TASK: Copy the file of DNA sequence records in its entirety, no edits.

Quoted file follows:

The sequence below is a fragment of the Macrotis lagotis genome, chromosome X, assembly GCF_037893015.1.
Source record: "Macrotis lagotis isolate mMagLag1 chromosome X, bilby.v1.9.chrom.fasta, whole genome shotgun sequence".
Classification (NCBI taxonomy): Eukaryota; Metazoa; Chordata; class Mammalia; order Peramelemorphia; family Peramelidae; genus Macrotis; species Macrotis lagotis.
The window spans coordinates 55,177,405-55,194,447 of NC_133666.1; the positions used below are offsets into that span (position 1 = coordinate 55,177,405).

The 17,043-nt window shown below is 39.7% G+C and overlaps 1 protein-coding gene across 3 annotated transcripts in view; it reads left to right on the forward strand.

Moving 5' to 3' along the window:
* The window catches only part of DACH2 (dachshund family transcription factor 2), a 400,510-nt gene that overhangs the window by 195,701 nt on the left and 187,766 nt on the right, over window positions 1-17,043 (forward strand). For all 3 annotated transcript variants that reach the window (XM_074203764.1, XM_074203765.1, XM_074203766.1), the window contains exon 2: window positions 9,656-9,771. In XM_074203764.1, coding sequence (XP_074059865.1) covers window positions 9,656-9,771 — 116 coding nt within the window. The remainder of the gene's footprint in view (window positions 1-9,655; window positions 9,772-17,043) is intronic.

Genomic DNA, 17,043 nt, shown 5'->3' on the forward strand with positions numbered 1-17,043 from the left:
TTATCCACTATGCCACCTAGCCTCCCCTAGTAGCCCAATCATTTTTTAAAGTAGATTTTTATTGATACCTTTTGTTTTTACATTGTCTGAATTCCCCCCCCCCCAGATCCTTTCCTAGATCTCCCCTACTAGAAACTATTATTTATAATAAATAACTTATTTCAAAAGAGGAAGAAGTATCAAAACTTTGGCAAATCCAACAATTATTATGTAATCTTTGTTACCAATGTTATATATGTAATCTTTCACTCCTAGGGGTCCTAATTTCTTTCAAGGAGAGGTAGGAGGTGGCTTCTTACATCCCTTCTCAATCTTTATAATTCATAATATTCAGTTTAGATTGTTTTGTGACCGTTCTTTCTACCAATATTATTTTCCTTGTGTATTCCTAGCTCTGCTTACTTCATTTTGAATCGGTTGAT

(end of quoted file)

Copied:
The sequence below is a fragment of the Macrotis lagotis genome, chromosome X, assembly GCF_037893015.1.
Source record: "Macrotis lagotis isolate mMagLag1 chromosome X, bilby.v1.9.chrom.fasta, whole genome shotgun sequence".
Classification (NCBI taxonomy): Eukaryota; Metazoa; Chordata; class Mammalia; order Peramelemorphia; family Peramelidae; genus Macrotis; species Macrotis lagotis.
The window spans coordinates 55,177,405-55,194,447 of NC_133666.1; the positions used below are offsets into that span (position 1 = coordinate 55,177,405).

The 17,043-nt window shown below is 39.7% G+C and overlaps 1 protein-coding gene across 3 annotated transcripts in view; it reads left to right on the forward strand.

Moving 5' to 3' along the window:
* The window catches only part of DACH2 (dachshund family transcription factor 2), a 400,510-nt gene that overhangs the window by 195,701 nt on the left and 187,766 nt on the right, over window positions 1-17,043 (forward strand). For all 3 annotated transcript variants that reach the window (XM_074203764.1, XM_074203765.1, XM_074203766.1), the window contains exon 2: window positions 9,656-9,771. In XM_074203764.1, coding sequence (XP_074059865.1) covers window positions 9,656-9,771 — 116 coding nt within the window. The remainder of the gene's footprint in view (window positions 1-9,655; window positions 9,772-17,043) is intronic.

Genomic DNA, 17,043 nt, shown 5'->3' on the forward strand with positions numbered 1-17,043 from the left:
TTATCCACTATGCCACCTAGCCTCCCCTAGTAGCCCAATCATTTTTTAAAGTAGATTTTTATTGATACCTTTTGTTTTTACATTGTCTGAATTCCCCCCCCCCCAGATCCTTTCCTAGATCTCCCCTACTAGAAACTATTATTTATAATAAATAACTTATTTCAAAAGAGGAAGAAGTATCAAAACTTTGGCAAATCCAACAATTATTATGTAATCTTTGTTACCAATGTTATATATGTAATCTTTCACTCCTAGGGGTCCTAATTTCTTTCAAGGAGAGGTAGGAGGTGGCTTCTTACATCCCTTCTCAATCTTTATAATTCATAATATTCAGTTTAGATTGTTTTGTGACCGTTCTTTCTACCAATATTATTTTCCTTGTGTATTCCTAGCTCTGCTTACTTCATTTTGAATCGGTTGAT